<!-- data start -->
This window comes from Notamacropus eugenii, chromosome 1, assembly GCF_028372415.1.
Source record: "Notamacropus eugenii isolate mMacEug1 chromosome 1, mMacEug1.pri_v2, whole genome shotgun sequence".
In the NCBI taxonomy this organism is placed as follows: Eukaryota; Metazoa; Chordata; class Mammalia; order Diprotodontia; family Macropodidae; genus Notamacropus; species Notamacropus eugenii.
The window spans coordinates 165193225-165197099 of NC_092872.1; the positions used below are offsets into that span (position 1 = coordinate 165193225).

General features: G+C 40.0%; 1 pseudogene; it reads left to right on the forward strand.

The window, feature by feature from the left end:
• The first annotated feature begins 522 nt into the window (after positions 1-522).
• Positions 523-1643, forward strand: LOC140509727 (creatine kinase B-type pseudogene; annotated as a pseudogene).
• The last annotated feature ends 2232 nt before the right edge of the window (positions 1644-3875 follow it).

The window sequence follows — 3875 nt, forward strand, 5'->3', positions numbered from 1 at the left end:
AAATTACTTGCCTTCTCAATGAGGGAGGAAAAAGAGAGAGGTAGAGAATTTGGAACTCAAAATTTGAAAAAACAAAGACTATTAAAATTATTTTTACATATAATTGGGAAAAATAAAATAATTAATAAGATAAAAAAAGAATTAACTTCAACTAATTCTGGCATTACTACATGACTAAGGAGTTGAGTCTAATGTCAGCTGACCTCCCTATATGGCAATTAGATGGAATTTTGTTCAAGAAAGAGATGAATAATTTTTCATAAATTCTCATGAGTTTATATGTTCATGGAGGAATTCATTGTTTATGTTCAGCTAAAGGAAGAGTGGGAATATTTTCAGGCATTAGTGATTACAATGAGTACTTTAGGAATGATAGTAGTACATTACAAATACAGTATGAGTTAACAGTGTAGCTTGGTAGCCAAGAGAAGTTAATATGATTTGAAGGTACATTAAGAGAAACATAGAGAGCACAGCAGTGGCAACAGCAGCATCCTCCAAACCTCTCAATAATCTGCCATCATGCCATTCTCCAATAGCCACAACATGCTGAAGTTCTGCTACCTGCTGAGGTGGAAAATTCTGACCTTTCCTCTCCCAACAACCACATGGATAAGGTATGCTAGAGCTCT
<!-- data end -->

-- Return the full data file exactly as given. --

This window comes from Notamacropus eugenii, chromosome 1, assembly GCF_028372415.1.
Source record: "Notamacropus eugenii isolate mMacEug1 chromosome 1, mMacEug1.pri_v2, whole genome shotgun sequence".
In the NCBI taxonomy this organism is placed as follows: Eukaryota; Metazoa; Chordata; class Mammalia; order Diprotodontia; family Macropodidae; genus Notamacropus; species Notamacropus eugenii.
The window spans coordinates 165193225-165197099 of NC_092872.1; the positions used below are offsets into that span (position 1 = coordinate 165193225).

General features: G+C 40.0%; 1 pseudogene; it reads left to right on the forward strand.

The window, feature by feature from the left end:
• The first annotated feature begins 522 nt into the window (after positions 1-522).
• Positions 523-1643, forward strand: LOC140509727 (creatine kinase B-type pseudogene; annotated as a pseudogene).
• The last annotated feature ends 2232 nt before the right edge of the window (positions 1644-3875 follow it).

The window sequence follows — 3875 nt, forward strand, 5'->3', positions numbered from 1 at the left end:
AAATTACTTGCCTTCTCAATGAGGGAGGAAAAAGAGAGAGGTAGAGAATTTGGAACTCAAAATTTGAAAAAACAAAGACTATTAAAATTATTTTTACATATAATTGGGAAAAATAAAATAATTAATAAGATAAAAAAAGAATTAACTTCAACTAATTCTGGCATTACTACATGACTAAGGAGTTGAGTCTAATGTCAGCTGACCTCCCTATATGGCAATTAGATGGAATTTTGTTCAAGAAAGAGATGAATAATTTTTCATAAATTCTCATGAGTTTATATGTTCATGGAGGAATTCATTGTTTATGTTCAGCTAAAGGAAGAGTGGGAATATTTTCAGGCATTAGTGATTACAATGAGTACTTTAGGAATGATAGTAGTACATTACAAATACAGTATGAGTTAACAGTGTAGCTTGGTAGCCAAGAGAAGTTAATATGATTTGAAGGTACATTAAGAGAAACATAGAGAGCACAGCAGTGGCAACAGCAGCATCCTCCAAACCTCTCAATAATCTGCCATCATGCCATTCTCCAATAGCCACAACATGCTGAAGTTCTGCTACCTGCTGAGGTGGAAAATTCTGACCTTTCCTCTCCCAACAACCACATGGATAAGGTATGCTAGAGCTCT